Fatal shooting of driver Bijan Ghaisar was self-defense, officers say

For the first time, the U.S. Park Police officers who shot and killed motorist Bijan Ghaisar during a November 2017 traffic stop have said why they pulled the trigger — it was in self-defense.

In his initial substantive answer to the civil suit filed Wednesday by Ghaisar’s family in federal court in Alexandria, officer Lucas Vinyard’s attorney Stuart Sears said Ghaisar was shot “as the result of his own intentional, illegal, and/or otherwise wrongful conduct.”

Thursday, lawyers John Hundley and Kobie Flowers filed a largely similar answer for officer Alejandro Amaya.

In its suit, Ghaisar’s family said he was unarmed.



Vinyard and Amaya followed Ghaisar’s Jeep down the George Washington Parkway on Nov. 17, 2017. Ghaisar had been rear-ended in a fender-bender in Old Town Alexandria and had left the scene.

Dash cam video released by the Fairfax County Police Department showed that as the Park Police followed Ghaisar, he stopped his Jeep twice, but drove away twice, as officers pointed their guns at him.

After the third stop, at a stop sign in the Fort Hunt neighborhood in Fairfax County, Vinyard and Amaya approached Ghaisar’s vehicle, with guns drawn.

The video shows when Ghaisar’s Jeep moved forward, officers fired nine times. According to the family’s lawsuit, he was struck four times in the head, and once in his right wrist.

In their point-by-point responses to the March 29 amended complaint, which named Vinyard and Amaya as the officers involved the Ghaisar incident, the officers invoked their Fifth Amendment right to not incriminate themselves several times.

In addition, each of the attorneys said their client “lacks sufficient information to admit or deny the allegations,” to statements including, “Amaya and Vinyard were within close range of Bijan as he sat unarmed behind the wheel of his Jeep, when they fired nine shots into his vehicle.”

However, in several cases, the officers’ attorneys denied the family’s statements that there was no threat to Amaya or Vinyard while they fired, and that there was no basis to believe the officers reasonably perceived imminent danger or death.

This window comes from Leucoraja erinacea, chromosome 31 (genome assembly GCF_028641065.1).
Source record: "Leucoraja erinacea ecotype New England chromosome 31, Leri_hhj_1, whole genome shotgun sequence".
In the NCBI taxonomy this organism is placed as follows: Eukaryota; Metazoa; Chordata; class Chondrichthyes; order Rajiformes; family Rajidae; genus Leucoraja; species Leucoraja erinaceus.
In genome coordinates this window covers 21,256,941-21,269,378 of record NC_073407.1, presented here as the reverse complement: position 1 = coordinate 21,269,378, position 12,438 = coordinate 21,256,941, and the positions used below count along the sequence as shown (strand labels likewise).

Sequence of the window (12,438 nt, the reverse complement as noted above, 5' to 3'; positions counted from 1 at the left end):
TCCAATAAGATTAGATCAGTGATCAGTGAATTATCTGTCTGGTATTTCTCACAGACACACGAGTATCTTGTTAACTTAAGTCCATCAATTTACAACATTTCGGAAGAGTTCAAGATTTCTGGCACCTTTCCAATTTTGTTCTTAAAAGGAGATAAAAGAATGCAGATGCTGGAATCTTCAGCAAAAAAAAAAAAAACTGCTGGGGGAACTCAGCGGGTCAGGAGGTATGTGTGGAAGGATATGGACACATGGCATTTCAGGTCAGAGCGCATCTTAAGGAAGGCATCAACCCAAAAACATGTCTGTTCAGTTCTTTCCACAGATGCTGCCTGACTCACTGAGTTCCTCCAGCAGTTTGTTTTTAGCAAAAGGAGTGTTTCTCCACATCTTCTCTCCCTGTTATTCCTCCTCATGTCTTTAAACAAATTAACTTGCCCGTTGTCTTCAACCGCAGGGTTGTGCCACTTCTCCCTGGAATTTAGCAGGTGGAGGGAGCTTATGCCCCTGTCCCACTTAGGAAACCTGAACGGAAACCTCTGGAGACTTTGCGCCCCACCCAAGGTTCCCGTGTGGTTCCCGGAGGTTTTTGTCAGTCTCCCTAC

The filings by Vinyard and Amaya came shortly before the deadline imposed by Magistrate Judge Ivan Davis, who granted the officers a 20-day extension to file their answers to the Ghaisar family’s complaint.

The FBI conducted an investigation and turned its findings over to the U.S. Attorney’s Office for the District of Columbia, and the Civil Rights Division of the Justice Department, to determine whether the officers should be charged. The possible prosecution was transferred from Virginia to D.C. to avoid a conflict of interest.

During a June 7 hearing, Flowers, one of Amaya’s attorneys, told Davis he had been in discussions with government prosecutors, and was confident the criminal investigation would be “resolved” within 20 days. Flowers did not specify in court how he expected the case to be resolved, although the mentioned the possibility the Justice Department might intervene to defend the officers in the civil suit — which would only be possible if the officers were cleared of criminal wrongdoing.

The officers’ attorneys declined to elaborate on their discussions with government prosecutors after several WTOP emails.

Contacted on June 7, Kadia Koroma, spokeswoman for D.C.’s U.S. Attorney’s Office, gave “no comment” when asked whether the investigation would be wrapped up within three weeks. After Vinyard and Amaya’s recent filings, Koroma said there were no updates.

Immediately after the June 7 hearing, Thomas Connolly, who is representing the Ghaisar family in the civil suit, was outraged to hear the government had been communicating with the officers’ lawyers, but not keeping the family in the loop.

“I’ve never seen more hostility from prosecutorial authorities toward a family,” Connolly told reporters. The Ghaisar family has not filed any documents reacting to the officers’ statements that they fired in self-defense.

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